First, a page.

• The title page of the manuscript, including:
    • Your co-author details, including affiliation and email address. (Why is this important? We need to keep all co-authors informed of the outcome of the peer review process.)
    • Statements relating to our ethics and integrity policies, which may include any of the following (Why are these important? We need to uphold rigorous ethical standards for the research we consider for publication):
      • data availability statement
      • funding statement
      • conflict of interest disclosure
      • ethics approval statement
      • patient consent statement
      • permission to reproduce material from other sources
      • clinical trial registration

      If you are invited to revise your manuscript after peer review, the journal will also request the revised manuscript to be formatted according to journal requirements as described below.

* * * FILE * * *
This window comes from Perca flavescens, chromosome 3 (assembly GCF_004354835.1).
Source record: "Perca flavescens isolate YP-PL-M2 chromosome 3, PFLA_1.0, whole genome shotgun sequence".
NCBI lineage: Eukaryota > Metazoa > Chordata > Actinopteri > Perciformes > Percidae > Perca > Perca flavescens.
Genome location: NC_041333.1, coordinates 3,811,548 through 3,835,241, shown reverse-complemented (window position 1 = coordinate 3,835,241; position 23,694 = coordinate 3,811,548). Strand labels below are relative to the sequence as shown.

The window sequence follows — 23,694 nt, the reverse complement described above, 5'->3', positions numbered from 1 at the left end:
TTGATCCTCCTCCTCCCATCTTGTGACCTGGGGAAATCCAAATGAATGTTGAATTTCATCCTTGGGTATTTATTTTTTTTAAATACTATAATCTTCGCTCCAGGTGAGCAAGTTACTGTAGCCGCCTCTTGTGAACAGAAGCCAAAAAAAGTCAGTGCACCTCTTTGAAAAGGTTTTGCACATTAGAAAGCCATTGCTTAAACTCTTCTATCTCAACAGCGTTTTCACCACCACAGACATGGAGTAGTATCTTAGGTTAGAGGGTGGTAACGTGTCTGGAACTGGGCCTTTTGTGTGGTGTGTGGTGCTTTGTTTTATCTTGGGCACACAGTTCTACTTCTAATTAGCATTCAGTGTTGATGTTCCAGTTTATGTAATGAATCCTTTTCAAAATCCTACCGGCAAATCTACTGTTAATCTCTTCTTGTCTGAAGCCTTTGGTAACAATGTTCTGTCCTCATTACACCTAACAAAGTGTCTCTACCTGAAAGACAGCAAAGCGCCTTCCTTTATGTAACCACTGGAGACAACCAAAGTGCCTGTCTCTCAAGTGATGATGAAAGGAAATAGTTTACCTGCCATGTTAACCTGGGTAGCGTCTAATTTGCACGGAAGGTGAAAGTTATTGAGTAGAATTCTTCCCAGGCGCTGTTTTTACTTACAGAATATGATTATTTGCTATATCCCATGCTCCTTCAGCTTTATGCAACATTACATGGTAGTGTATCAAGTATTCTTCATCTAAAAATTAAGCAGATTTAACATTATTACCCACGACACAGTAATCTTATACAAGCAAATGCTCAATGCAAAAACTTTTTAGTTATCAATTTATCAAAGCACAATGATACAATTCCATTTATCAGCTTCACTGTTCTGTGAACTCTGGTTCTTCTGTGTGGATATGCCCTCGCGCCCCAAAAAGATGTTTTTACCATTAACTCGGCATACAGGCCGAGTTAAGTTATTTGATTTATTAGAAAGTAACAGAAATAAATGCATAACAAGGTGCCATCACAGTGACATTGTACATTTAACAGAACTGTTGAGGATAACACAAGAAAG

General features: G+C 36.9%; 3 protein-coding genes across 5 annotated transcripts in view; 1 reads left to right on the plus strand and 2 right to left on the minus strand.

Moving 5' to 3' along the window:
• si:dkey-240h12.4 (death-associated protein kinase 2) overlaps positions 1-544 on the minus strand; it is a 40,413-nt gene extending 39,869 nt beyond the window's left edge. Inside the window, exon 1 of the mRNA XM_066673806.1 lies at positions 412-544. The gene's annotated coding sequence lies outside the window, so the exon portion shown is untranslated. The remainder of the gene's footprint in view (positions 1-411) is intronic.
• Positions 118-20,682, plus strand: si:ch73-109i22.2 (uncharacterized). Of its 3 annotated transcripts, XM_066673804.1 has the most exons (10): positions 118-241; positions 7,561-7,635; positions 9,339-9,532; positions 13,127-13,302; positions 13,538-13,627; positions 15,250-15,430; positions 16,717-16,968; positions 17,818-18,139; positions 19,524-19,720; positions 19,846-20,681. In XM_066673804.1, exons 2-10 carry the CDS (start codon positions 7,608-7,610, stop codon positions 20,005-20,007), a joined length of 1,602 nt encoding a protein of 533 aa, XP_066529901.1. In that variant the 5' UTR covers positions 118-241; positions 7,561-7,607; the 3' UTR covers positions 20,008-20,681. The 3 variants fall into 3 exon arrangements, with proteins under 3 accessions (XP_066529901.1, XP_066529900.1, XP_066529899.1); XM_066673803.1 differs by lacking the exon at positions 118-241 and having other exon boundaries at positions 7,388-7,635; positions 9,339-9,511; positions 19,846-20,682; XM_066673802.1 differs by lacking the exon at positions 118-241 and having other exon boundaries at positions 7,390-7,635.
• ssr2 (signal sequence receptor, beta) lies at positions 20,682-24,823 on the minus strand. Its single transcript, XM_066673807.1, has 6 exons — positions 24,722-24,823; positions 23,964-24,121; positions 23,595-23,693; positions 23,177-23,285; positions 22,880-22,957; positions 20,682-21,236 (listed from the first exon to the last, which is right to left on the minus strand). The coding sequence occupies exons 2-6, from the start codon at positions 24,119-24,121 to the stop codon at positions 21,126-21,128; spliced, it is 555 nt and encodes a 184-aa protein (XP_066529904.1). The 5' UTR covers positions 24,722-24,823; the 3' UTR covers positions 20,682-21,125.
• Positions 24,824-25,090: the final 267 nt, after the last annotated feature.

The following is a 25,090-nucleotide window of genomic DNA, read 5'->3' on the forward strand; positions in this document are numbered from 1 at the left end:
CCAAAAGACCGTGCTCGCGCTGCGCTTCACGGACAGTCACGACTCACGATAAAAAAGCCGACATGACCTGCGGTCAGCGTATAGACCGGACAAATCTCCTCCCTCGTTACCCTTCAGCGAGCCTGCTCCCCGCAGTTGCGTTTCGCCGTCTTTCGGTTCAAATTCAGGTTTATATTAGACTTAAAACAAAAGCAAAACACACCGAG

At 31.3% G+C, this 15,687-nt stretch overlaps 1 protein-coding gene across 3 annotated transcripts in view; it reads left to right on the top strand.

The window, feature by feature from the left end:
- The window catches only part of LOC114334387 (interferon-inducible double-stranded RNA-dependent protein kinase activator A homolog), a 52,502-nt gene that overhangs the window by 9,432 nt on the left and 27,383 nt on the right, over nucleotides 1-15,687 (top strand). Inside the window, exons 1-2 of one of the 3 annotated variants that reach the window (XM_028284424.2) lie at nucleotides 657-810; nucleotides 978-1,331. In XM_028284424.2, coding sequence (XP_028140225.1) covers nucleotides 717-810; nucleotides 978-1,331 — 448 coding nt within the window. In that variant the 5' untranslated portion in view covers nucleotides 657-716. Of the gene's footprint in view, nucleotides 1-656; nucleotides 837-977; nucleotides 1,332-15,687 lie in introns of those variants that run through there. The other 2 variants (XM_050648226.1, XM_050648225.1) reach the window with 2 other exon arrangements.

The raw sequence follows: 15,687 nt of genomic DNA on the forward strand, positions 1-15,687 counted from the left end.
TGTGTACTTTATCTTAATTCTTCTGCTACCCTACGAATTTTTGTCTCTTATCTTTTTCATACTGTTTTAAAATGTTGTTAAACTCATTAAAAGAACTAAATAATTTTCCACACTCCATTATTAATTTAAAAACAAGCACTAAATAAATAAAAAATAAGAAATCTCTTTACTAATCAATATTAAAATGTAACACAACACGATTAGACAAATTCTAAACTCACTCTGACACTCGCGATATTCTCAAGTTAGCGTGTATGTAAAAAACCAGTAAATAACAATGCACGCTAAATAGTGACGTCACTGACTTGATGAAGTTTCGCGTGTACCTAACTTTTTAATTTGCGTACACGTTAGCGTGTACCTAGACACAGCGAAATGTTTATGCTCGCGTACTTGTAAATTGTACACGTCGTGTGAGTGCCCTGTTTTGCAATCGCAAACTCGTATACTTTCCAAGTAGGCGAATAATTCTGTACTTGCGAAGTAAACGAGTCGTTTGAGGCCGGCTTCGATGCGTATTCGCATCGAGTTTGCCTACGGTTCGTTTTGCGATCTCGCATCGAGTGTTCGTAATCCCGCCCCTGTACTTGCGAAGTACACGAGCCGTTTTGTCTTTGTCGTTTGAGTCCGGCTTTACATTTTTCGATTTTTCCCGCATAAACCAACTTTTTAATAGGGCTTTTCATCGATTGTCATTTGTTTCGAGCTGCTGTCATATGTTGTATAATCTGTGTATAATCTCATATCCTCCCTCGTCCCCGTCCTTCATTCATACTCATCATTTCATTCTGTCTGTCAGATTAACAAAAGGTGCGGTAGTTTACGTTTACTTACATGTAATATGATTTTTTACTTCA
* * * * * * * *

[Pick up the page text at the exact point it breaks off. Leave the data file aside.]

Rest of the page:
5.1. Page Charge
      Articles exceeding 6 published pages, including title page, abstract, references, table/figure legends and tables and figures, are subject to a charge of GBP70 per additional page. As a guide, one published page amounts approximately to 850 words, or two to four small tables/figures. Additional supplementary material (including text and figures), which does not fit within the page limits, can be published online only as supporting information.